Canadians are losing hope in their beloved medicare system.
They see access to care, from emergency rooms to primary care to surgery, deteriorating, and have little confidence that the problems will be fixed in the years to come.
That’s the clear message that emerges from polling done by the Angus Reid Institute and presented at the Canadian Medical Association’s recent health summit.
“The system is crumbling,” said Shachi Kurl, president of the Angus Reid Institute, when bluntly summarizing how Canadians perceive the current state of affairs.
There are two key data points that deliver that message:
First, only 26 per cent of poll respondents deemed the health system to be in excellent or very good condition; that’s down sharply from 48 per cent in 2015. And second, 68 per cent of those surveyed believe health care has worsened in the past decade; again, that’s a markedly more pessimistic viewpoint than in 2015, when it was 42 per cent.
(The online survey, conducted from Aug. 1 through 8, included 5,010 adults who are members of Angus Reid Forum. The results are considered accurate within one percentage point, 19 times out of 20.)
The key concern is access or, more precisely, lack of timely access to care.
Almost half of Canadians say they can’t access a family doctor or other primary care practitioner when they need it. That includes 19 per cent who say they don’t have a doctor and another 29 per cent who say they have a doctor (in theory) but can’t get an appointment when needed.
Those without timely access to primary care turn to hospital emergency rooms for care. But many ERs are overwhelmed. They have long waits and, increasingly, are closing, temporarily or permanently, usually owing to a lack of staff.
And, of course, all these problems accessing primary care delay getting further treatment, from diagnostic tests through to surgery. The sick suffer unduly from this cruel domino effect.
Asked what their top priorities were for fixing the system, those polled said, unsurprisingly: Ensuring ERs are adequately staffed; improving how quickly patients are treated; reducing burnout and stress on health care workers; reducing the waits for family doctor appointments, and reducing surgical wait times.
But there isn’t a lot of optimism that will happen. The Angus Reid survey found that 68 per cent of Canadians are doubtful that the system will improve in the next two years, and 56 per cent carry that pessimism through to five years.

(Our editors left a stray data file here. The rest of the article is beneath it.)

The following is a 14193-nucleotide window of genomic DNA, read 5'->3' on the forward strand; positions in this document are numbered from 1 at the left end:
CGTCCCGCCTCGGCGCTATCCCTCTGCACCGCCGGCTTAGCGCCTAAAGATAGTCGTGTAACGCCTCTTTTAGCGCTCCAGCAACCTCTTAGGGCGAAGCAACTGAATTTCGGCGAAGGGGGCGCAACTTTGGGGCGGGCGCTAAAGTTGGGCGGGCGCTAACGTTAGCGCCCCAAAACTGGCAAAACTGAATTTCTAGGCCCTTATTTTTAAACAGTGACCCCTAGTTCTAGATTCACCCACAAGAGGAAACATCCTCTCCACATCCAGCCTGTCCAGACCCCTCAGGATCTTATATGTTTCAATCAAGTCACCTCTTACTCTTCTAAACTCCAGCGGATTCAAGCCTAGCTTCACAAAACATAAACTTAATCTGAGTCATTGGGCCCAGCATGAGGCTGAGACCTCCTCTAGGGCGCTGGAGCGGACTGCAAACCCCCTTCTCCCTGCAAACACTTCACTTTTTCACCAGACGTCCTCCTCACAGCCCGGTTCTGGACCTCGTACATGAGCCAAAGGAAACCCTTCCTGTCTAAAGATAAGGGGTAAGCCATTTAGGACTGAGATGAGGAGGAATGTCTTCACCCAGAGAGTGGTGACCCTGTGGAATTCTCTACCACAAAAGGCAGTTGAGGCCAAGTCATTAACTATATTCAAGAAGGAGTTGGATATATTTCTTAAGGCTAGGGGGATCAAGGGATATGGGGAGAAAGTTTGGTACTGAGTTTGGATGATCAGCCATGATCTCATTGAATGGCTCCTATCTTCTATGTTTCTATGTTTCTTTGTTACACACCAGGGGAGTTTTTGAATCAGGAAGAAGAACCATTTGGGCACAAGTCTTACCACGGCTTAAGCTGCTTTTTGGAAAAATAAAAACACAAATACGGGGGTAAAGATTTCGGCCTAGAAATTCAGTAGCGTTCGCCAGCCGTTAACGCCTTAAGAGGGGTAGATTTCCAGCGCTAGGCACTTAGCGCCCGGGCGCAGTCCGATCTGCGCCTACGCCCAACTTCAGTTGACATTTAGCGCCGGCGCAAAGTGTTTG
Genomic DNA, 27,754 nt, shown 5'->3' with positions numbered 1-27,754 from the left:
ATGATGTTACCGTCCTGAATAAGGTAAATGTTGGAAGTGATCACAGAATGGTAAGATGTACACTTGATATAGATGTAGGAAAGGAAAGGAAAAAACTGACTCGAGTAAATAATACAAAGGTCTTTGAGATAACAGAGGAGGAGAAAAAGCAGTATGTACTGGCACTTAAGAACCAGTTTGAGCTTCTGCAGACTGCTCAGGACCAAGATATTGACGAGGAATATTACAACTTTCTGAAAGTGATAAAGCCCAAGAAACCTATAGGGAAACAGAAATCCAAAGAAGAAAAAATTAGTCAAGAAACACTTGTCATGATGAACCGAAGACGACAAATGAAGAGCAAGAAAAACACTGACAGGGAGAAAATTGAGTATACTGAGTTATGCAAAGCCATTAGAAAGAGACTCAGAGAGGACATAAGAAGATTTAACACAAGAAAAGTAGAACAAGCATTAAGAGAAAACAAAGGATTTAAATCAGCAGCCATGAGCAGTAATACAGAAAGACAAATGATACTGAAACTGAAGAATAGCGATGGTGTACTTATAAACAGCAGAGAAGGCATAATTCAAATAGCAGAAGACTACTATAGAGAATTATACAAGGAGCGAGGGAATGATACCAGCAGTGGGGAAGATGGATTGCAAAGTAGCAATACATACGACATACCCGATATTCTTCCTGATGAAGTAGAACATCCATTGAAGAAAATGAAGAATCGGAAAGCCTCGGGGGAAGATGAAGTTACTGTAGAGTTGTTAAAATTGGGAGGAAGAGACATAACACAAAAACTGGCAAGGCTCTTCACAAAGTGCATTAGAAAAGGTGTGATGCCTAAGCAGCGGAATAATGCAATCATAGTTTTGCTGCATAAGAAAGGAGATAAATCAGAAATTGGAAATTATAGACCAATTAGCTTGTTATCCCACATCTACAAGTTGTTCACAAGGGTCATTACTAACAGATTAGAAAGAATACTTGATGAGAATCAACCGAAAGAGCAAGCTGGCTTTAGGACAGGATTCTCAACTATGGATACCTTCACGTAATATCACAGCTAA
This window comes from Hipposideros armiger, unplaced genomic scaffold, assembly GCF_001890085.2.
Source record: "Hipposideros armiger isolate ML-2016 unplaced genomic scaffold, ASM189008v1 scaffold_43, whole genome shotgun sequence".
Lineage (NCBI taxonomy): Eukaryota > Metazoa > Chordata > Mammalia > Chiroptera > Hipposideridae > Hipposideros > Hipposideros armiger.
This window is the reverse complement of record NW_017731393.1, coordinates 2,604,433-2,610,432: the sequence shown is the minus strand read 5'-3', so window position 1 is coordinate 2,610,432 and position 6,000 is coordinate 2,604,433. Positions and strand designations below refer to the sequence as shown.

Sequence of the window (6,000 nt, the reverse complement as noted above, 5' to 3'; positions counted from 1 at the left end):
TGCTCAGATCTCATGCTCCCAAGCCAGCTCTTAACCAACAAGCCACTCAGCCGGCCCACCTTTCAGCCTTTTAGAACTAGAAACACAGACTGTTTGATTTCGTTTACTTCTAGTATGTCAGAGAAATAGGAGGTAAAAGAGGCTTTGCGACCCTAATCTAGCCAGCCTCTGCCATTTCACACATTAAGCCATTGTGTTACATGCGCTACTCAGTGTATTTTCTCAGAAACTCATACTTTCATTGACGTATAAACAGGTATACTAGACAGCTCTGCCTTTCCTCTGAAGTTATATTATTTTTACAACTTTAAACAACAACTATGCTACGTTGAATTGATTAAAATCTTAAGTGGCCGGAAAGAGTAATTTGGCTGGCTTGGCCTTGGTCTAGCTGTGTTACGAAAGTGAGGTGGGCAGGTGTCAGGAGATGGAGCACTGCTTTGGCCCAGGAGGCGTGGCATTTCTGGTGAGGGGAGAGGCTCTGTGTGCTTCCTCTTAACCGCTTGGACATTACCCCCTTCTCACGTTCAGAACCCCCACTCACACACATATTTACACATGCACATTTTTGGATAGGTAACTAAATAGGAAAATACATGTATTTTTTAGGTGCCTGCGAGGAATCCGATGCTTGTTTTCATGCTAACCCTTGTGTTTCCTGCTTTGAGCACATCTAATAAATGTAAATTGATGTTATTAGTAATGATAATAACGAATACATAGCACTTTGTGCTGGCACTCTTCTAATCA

Those surveyed also reveal a fair bit of sophistication in their analysis. Generally, they aren’t convinced that more money is the solution; rather, they see the problems as systemic, and the fixes long term.
The public is also pretty clear on who is to blame for the crumbling health system: politicians.
Only 30 per cent of those surveyed are satisfied with the performance of governments, federal or provincial. That is down sharply from 45 per cent back in 2015. (Satisfaction rates vary between provinces, from a low of 18 per cent in New Brunswick to a high of 37 per cent in Quebec.)
But are politicians getting the message that people are fed up with perpetual foot-dragging and mediocrity?
Mark Holland, the new federal Health Minister, made his first major public appearance at the CMA Health Summit and, if nothing else, he said all the right things.
To wit: “Canadians are done with turf, with politics, and with excuses. They want to see results,” he told the audience of health leaders.
Mr. Holland also acknowledged that perception matters: “It’s essential that people feel improvement.”
In the new health funding deals Ottawa has negotiated with the provinces, it has placed a lot of emphasis on data collection and standardized metrics that will allow the measurement of improvements (or lack thereof).
That’s important, but more important is actually committing to structural change, especially a bolstering of primary care, from ensuring every Canadian has a family doctor or nurse practitioner overseeing their care, to ensuring that ERs are actually available to provide emergency care.
It’s essential that we restore some hope in medicare, a cornerstone public policy in this country. That requires bold action.
As the federal Health Minister said: “We need to engage in transformative change on a scale that’s never happened before.”
And it’s not enough to just say it – we have to do it.